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Part 5: Blind Spots Can Kill Patients-Simplicating, Satisficing, and Bounded Rationality

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Aviation examples and metaphors serve healthcare well. Patients “ spiral downward and crash.” They can be on “ glide paths” with expected destinations at predictable times, and operating a health system with a limited number of runways, spelled “ beds, doctors, nurses, and competencies,” has eerie parallels to air traffic control.

In a legendary quote, Dr. Lawrence Weed said, “The difference between physicians and pilots is that pilots realize that they have to get into the airplane with the people they care for.” For the record, I personally know many physicians who realize this, but the point is still an important one.

The most basic and often unspoken, if not overlooked, aspect of management, both in aviation and in healthcare, is Goldratt's law of three constraints. The idea is that almost every system can be characterized by three high level constraints. If you fail to recognize or ignore even one of these constraints, you will crash. In aviation, I'm told the three constraints are air speed, altitude and fuel level. If you run out of any of the three, no matter how well the other two are managed, the game, and possibly your life, is over. For projects, the law of three constraints nets out to scope, time and resources. You probably get the universality of this point.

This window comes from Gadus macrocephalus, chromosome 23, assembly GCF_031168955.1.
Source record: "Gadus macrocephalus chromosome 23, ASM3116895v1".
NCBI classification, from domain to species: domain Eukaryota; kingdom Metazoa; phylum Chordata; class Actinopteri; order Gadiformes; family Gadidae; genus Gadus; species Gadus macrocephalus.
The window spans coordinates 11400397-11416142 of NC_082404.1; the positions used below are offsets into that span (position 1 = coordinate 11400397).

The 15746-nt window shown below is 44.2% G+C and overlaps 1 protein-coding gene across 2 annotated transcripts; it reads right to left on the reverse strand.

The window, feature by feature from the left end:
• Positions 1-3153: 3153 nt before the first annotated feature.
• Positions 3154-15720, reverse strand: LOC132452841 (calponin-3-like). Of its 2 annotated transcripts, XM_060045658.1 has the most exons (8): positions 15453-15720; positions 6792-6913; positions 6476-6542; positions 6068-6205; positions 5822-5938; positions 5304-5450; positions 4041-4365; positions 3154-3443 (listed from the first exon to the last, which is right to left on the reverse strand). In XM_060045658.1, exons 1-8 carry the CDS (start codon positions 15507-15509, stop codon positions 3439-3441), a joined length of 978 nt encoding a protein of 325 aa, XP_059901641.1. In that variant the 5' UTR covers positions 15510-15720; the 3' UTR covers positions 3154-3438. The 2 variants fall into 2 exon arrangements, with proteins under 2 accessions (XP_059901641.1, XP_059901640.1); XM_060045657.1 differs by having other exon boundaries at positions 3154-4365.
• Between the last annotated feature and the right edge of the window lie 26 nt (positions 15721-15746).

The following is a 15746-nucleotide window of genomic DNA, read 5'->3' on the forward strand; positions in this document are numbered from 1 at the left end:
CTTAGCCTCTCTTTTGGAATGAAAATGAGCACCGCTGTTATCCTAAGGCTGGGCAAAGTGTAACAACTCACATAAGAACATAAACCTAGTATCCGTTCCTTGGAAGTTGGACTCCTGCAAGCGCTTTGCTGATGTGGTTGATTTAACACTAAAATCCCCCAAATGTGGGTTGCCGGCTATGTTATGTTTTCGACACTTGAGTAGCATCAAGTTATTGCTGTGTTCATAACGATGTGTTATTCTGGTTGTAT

In the first four parts of this series we focused solely on what amounts to the Meaningful Use constraint. While important and a necessary precondition for HCIT-enabled improvement, it is only one of three constraints. With no disrespect to the teachings of Avedis Donabedian, structure, process and outcomes focuses aren't enough to improve our healthcare system. The challenge is attending simultaneously to three constraints. In our case, those three constraints are

1) achieving Meaningful Use through building the HITECH required infrastructure,

2) ensuring adequately talented people are on board relative to the full range of necessary individual competencies, and

3) getting an organization to actually organize itself and be healthy. The first and second of these are a connection to the earlier post on reducing cognitive errors.

To borrow a chapter from Jim Collins’ book, Good to Great: Why Some Companies Make The Leap... And Others Don’t, the first of our three constraints is the equivalent of “ getting the right folks on the bus.” This is the first place where cognitive abilities and related executive functions become essential concerns. You must hire for and prune for these talents.

Unlike skills and knowledge, it's either impractical or impossible to train talent. The flip side of this, and perhaps the more positive, is that for most of us our talent, including the talent for cognitive processes, increases in dramatic ways every five to ten years. If you've been in the same role for that long and are doing the same things in the same ways, opportunity may be knocking. Maturity is important. It doesn't stop growing.

Second, the important role of the organization is often poorly understood and even more poorly executed. Organizations (aka Governance) serve a critical role in structuring work and people’s roles to get work done. This was much less so 50 years ago when economists thought that markets alone were the most efficient " decision makers" regarding where resources should be invested. The work of Nobel Prize winning economist Herbert Simon was one of the first places where explicit discussions and considerations are found.